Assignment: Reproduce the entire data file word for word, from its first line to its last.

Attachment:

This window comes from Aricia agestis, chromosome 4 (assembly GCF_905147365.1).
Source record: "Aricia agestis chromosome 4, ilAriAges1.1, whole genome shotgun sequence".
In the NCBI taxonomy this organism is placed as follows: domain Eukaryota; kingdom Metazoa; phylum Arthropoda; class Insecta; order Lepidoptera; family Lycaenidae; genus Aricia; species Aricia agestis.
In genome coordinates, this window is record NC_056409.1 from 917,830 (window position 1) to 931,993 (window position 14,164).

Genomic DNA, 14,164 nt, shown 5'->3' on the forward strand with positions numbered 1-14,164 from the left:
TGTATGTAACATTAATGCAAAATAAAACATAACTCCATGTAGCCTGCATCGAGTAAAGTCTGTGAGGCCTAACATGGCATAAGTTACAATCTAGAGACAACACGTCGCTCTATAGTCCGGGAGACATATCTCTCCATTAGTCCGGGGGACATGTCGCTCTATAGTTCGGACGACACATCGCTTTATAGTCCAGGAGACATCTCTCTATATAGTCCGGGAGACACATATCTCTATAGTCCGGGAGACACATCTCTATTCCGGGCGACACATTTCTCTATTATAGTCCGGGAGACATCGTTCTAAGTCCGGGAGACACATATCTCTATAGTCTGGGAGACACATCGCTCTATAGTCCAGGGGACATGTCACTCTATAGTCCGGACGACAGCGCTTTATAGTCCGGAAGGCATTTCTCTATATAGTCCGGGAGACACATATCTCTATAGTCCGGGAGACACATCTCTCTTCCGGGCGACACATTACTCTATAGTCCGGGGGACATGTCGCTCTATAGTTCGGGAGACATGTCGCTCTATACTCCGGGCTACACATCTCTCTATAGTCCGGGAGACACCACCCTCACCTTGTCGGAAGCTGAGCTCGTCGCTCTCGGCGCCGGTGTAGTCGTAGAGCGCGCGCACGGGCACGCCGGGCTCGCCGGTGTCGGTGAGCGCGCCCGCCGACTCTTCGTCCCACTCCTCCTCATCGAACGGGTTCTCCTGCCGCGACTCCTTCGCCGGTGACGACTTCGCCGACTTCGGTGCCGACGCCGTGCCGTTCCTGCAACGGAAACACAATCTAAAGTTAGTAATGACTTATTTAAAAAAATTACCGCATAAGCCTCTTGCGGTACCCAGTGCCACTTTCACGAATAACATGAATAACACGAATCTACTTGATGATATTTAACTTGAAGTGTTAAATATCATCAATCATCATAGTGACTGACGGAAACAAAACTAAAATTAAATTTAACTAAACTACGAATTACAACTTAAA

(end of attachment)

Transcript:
This window comes from Aricia agestis, chromosome 4 (assembly GCF_905147365.1).
Source record: "Aricia agestis chromosome 4, ilAriAges1.1, whole genome shotgun sequence".
In the NCBI taxonomy this organism is placed as follows: domain Eukaryota; kingdom Metazoa; phylum Arthropoda; class Insecta; order Lepidoptera; family Lycaenidae; genus Aricia; species Aricia agestis.
In genome coordinates, this window is record NC_056409.1 from 917,830 (window position 1) to 931,993 (window position 14,164).

Genomic DNA, 14,164 nt, shown 5'->3' on the forward strand with positions numbered 1-14,164 from the left:
TGTATGTAACATTAATGCAAAATAAAACATAACTCCATGTAGCCTGCATCGAGTAAAGTCTGTGAGGCCTAACATGGCATAAGTTACAATCTAGAGACAACACGTCGCTCTATAGTCCGGGAGACATATCTCTCCATTAGTCCGGGGGACATGTCGCTCTATAGTTCGGACGACACATCGCTTTATAGTCCAGGAGACATCTCTCTATATAGTCCGGGAGACACATATCTCTATAGTCCGGGAGACACATCTCTATTCCGGGCGACACATTTCTCTATTATAGTCCGGGAGACATCGTTCTAAGTCCGGGAGACACATATCTCTATAGTCTGGGAGACACATCGCTCTATAGTCCAGGGGACATGTCACTCTATAGTCCGGACGACAGCGCTTTATAGTCCGGAAGGCATTTCTCTATATAGTCCGGGAGACACATATCTCTATAGTCCGGGAGACACATCTCTCTTCCGGGCGACACATTACTCTATAGTCCGGGGGACATGTCGCTCTATAGTTCGGGAGACATGTCGCTCTATACTCCGGGCTACACATCTCTCTATAGTCCGGGAGACACCACCCTCACCTTGTCGGAAGCTGAGCTCGTCGCTCTCGGCGCCGGTGTAGTCGTAGAGCGCGCGCACGGGCACGCCGGGCTCGCCGGTGTCGGTGAGCGCGCCCGCCGACTCTTCGTCCCACTCCTCCTCATCGAACGGGTTCTCCTGCCGCGACTCCTTCGCCGGTGACGACTTCGCCGACTTCGGTGCCGACGCCGTGCCGTTCCTGCAACGGAAACACAATCTAAAGTTAGTAATGACTTATTTAAAAAAATTACCGCATAAGCCTCTTGCGGTACCCAGTGCCACTTTCACGAATAACATGAATAACACGAATCTACTTGATGATATTTAACTTGAAGTGTTAAATATCATCAATCATCATAGTGACTGACGGAAACAAAACTAAAATTAAATTTAACTAAACTACGAATTACAACTTAAA